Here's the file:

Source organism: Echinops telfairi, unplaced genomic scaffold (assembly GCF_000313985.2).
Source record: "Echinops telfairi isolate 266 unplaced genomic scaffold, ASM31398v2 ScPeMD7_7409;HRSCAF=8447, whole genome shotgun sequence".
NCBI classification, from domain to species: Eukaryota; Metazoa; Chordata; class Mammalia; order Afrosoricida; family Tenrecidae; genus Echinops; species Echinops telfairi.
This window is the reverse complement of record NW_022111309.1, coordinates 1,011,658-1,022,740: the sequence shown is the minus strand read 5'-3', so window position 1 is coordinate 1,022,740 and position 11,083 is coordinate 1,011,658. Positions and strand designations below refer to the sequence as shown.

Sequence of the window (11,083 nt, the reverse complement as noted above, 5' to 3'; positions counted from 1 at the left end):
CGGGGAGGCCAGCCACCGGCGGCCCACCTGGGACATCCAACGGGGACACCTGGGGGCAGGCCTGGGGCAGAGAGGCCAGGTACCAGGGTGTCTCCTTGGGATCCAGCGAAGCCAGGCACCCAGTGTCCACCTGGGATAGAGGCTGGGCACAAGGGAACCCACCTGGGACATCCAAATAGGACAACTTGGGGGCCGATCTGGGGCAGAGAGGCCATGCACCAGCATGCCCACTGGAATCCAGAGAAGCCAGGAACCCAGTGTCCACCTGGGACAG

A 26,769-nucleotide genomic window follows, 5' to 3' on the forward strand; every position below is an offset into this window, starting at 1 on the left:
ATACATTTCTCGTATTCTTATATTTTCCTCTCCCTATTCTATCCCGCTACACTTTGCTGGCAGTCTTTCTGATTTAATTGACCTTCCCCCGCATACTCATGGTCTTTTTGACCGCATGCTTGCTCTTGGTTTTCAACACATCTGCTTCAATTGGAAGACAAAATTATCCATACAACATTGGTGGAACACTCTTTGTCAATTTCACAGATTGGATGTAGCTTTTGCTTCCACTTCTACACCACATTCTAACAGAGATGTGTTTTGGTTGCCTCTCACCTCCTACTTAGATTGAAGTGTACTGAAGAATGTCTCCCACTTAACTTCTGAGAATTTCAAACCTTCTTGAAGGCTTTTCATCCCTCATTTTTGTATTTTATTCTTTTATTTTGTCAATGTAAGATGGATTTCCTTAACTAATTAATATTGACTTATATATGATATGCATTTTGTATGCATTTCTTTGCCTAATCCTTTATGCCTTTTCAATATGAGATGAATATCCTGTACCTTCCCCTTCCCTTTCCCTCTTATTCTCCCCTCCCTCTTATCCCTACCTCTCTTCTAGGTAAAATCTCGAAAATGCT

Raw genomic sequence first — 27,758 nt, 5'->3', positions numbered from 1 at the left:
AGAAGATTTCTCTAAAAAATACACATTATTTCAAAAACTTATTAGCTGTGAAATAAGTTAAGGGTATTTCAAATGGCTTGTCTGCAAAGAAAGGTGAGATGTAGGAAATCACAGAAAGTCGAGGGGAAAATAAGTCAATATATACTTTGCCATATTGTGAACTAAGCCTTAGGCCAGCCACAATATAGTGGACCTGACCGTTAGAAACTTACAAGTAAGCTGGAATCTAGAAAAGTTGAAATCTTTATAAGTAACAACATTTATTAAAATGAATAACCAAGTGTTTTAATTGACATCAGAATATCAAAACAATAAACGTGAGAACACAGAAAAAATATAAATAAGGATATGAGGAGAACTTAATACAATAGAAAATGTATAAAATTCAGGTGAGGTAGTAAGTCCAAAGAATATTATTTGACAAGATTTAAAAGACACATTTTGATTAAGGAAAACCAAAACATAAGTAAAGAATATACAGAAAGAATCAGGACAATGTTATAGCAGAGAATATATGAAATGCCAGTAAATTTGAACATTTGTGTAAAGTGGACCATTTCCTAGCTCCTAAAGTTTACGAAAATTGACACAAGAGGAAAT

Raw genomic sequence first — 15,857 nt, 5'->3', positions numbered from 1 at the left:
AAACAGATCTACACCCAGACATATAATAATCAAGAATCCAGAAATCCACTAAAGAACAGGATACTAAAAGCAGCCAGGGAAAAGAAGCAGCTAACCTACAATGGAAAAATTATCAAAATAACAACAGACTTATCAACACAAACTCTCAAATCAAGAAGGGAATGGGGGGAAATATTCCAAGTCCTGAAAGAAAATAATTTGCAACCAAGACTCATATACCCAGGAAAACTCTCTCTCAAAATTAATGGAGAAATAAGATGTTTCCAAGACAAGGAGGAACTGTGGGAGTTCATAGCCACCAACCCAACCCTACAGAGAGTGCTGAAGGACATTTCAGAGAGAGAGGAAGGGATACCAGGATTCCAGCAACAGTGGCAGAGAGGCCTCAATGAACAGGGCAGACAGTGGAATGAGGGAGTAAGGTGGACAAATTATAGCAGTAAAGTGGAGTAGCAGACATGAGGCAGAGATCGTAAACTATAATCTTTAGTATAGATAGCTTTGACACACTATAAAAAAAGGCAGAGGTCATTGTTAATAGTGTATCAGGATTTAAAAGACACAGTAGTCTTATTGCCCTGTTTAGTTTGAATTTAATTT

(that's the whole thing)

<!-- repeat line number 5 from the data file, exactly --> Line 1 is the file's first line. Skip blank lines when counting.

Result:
Sequence of the window (11,083 nt, the reverse complement as noted above, 5' to 3'; positions counted from 1 at the left end):